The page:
BRUISED, HURTING AND DIRTY: THE MISSIONARY CHURCH OF POPE FRANCIS

This is one of the best commentaries I have read to date on someone’s take on the vision of Pope Francis for the church.  It is a long read but well worth it.  I found it quite uplifting.  After you click on the link below to continue reading, the website you go to after the jump has a place to click if you want to listen.  This was the text of a talk give by Christopher Hale to DCCatholics Theology on Tap, a program where speakers present at a bar where a lot of young folks go.  This website, Millenial Journal, is becoming one of my favorite sites.  Geared mainly towards young folks, it has some really great posts, such as this one…..Reyanna

By Christopher Hale, August 18, 2014, Millennial Journal On-line

Thank you, Jonathan, for the introduction. First let me say that it’s a joy to be with you tonight. I’m particularly grateful to be here at St. Ignatius Church as we celebrate together our archdiocese’s 75th anniversary. As you might know, St. Ignatius is one of the oldest continually existing Catholic parishes in North America and in the United States. Founded by the great Jesuit missionary, Father Andrew White, in 1641, this parish serves as a great testimony about what it means to be that missionary Church that Jesus longs for us to be: a Church on the margins, a poor Church that is for the poor, a Church that heals wounds and warm hearts, a Church that is always a place of mercy and hope, where everyone is welcomed, loved and forgiven. The fruits of Father White’s ministry are due to his Jesuit charism, expressed so well by an early companion of Ignatius: “We [Jesuits] are not monks. The world is our cloister! The world is our house!”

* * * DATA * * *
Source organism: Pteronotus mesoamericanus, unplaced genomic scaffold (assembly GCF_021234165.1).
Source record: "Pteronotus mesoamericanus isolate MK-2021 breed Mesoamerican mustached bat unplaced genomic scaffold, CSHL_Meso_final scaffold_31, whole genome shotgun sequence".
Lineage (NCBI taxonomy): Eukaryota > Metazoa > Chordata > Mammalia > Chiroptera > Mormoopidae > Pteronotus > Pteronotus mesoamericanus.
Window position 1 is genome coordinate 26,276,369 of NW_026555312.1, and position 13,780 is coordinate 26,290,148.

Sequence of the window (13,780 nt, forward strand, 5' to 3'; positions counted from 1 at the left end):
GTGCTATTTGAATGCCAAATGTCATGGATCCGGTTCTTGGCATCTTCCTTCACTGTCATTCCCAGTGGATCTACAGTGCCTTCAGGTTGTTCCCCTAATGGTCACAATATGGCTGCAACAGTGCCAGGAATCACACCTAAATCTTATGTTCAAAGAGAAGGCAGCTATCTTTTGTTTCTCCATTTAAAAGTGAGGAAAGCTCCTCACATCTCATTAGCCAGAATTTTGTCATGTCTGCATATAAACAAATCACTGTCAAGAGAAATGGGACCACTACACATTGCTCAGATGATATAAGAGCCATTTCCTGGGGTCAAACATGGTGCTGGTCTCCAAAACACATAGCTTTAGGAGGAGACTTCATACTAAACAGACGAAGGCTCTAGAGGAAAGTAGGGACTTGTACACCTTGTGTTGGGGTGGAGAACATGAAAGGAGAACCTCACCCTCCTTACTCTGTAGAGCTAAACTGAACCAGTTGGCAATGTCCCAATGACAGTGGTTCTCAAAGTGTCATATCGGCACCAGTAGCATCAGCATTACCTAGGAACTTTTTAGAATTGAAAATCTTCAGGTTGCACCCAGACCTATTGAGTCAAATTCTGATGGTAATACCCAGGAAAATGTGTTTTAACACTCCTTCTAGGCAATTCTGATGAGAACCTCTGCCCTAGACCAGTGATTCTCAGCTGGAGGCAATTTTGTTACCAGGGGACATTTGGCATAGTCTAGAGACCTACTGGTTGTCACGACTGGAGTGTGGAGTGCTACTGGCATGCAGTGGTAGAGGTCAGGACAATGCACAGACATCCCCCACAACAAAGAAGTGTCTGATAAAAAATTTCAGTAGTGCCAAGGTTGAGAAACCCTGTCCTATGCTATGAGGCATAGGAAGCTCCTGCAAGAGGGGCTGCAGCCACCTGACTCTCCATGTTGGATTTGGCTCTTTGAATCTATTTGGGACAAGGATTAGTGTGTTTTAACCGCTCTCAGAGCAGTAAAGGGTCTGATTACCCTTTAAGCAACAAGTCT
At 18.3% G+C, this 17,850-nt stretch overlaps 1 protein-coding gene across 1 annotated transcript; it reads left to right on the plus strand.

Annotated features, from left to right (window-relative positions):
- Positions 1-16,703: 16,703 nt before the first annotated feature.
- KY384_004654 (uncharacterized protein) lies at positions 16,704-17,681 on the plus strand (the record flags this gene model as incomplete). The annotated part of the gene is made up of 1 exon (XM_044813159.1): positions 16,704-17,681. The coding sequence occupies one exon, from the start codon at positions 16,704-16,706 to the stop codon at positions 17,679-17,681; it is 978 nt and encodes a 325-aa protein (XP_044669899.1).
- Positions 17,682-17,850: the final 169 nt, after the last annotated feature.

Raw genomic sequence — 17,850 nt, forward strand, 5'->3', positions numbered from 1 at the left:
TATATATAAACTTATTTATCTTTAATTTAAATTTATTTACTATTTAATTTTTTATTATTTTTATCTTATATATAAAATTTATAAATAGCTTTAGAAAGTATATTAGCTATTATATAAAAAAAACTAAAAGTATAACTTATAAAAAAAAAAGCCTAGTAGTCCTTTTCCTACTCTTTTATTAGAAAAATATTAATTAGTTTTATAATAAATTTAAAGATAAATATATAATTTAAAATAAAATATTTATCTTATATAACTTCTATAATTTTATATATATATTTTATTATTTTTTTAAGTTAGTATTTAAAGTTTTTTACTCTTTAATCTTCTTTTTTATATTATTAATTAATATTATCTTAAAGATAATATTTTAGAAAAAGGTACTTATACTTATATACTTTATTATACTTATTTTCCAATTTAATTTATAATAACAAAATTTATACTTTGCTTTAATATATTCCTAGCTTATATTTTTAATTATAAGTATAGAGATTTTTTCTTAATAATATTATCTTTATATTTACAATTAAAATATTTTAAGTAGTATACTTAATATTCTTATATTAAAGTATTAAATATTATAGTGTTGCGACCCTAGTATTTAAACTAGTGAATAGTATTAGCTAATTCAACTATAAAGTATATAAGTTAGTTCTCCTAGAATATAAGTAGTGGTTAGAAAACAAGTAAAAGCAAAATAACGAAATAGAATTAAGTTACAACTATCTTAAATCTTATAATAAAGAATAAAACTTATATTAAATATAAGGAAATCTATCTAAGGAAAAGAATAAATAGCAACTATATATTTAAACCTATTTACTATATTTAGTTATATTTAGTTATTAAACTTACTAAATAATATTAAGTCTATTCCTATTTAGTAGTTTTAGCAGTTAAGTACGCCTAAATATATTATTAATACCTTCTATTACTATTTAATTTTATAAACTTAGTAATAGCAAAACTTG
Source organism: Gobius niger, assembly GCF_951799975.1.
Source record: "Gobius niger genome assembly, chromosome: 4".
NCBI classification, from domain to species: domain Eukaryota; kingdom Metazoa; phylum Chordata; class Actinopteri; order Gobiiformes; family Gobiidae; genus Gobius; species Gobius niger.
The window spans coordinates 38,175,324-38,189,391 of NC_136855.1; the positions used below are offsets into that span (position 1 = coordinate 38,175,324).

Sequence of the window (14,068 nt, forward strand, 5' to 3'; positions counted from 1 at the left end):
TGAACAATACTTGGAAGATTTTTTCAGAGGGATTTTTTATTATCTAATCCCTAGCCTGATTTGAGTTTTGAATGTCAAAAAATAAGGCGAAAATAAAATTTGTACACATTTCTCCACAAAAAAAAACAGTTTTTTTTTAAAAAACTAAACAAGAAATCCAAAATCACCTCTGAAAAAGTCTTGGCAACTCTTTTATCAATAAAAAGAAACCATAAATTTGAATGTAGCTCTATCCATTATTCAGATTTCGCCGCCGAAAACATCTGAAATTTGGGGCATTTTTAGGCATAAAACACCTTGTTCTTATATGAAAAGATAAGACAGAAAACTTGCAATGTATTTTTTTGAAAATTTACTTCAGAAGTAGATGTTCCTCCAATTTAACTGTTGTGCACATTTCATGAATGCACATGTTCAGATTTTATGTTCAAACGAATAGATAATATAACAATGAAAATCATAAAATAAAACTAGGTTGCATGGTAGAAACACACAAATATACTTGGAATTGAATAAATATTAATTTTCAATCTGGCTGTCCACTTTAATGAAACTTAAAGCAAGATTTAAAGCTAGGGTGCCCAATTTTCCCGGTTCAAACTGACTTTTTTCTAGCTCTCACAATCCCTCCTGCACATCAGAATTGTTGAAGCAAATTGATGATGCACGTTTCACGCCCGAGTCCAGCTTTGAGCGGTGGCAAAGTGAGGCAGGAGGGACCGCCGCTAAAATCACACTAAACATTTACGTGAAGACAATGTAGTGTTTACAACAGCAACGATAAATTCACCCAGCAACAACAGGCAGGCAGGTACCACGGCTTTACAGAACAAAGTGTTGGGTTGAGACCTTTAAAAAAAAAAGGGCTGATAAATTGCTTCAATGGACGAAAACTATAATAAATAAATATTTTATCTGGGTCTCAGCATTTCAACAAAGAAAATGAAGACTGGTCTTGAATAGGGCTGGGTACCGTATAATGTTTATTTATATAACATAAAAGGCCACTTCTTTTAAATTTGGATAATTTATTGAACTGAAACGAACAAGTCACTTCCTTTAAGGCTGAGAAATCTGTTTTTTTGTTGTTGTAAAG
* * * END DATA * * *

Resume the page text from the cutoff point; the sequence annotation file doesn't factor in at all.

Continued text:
Today, another Jesuit comes to mind when we think about the idea of a missionary Church: Pope Francis, the Bishop of Rome. Francis tells us that we are to be the Father Andrew Whites of today: missionary disciples of the Lord Jesus. But how can this be? We are men and women of the world, with families, jobs, and responsibilities. We aren’t missionaries. (To continue reading, click here.)

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